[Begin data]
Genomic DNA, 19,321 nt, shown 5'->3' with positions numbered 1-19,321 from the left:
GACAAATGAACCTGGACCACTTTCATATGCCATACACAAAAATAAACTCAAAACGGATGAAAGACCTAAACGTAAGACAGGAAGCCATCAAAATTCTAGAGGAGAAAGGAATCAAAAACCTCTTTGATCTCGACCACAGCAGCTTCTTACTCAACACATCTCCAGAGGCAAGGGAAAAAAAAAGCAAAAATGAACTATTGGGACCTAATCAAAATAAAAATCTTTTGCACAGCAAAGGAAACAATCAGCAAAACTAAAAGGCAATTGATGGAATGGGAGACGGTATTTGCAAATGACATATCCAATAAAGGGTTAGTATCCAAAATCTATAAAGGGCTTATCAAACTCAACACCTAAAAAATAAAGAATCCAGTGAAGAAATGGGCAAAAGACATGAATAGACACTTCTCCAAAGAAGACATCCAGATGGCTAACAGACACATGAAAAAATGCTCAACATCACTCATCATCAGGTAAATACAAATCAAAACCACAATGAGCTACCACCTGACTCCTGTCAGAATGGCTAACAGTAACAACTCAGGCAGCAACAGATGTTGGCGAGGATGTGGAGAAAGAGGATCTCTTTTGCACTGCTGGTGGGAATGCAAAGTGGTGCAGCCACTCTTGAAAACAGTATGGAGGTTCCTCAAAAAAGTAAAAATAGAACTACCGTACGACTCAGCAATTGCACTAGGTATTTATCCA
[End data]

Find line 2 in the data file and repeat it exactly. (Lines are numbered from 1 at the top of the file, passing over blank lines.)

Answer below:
GACAAATGAACCTGGACCACTTTCATATGCCATACACAAAAATAAACTCAAAACGGATGAAAGACCTAAACGTAAGACAGGAAGCCATCAAAATTCTAGAGGAGAAAGGAATCAAAAACCTCTTTGATCTCGACCACAGCAGCTTCTTACTCAACACATCTCCAGAGGCAAGGGAAAAAAAAAGCAAAAATGAACTATTGGGACCTAATCAAAATAAAAATCTTTTGCACAGCAAAGGAAACAATCAGCAAAACTAAAAGGCAATTGATGGAATGGGAGACGGTATTTGCAAATGACATATCCAATAAAGGGTTAGTATCCAAAATCTATAAAGGGCTTATCAAACTCAACACCTAAAAAATAAAGAATCCAGTGAAGAAATGGGCAAAAGACATGAATAGACACTTCTCCAAAGAAGACATCCAGATGGCTAACAGACACATGAAAAAATGCTCAACATCACTCATCATCAGGTAAATACAAATCAAAACCACAATGAGCTACCACCTGACTCCTGTCAGAATGGCTAACAGTAACAACTCAGGCAGCAACAGATGTTGGCGAGGATGTGGAGAAAGAGGATCTCTTTTGCACTGCTGGTGGGAATGCAAAGTGGTGCAGCCACTCTTGAAAACAGTATGGAGGTTCCTCAAAAAAGTAAAAATAGAACTACCGTACGACTCAGCAATTGCACTAGGTATTTATCCA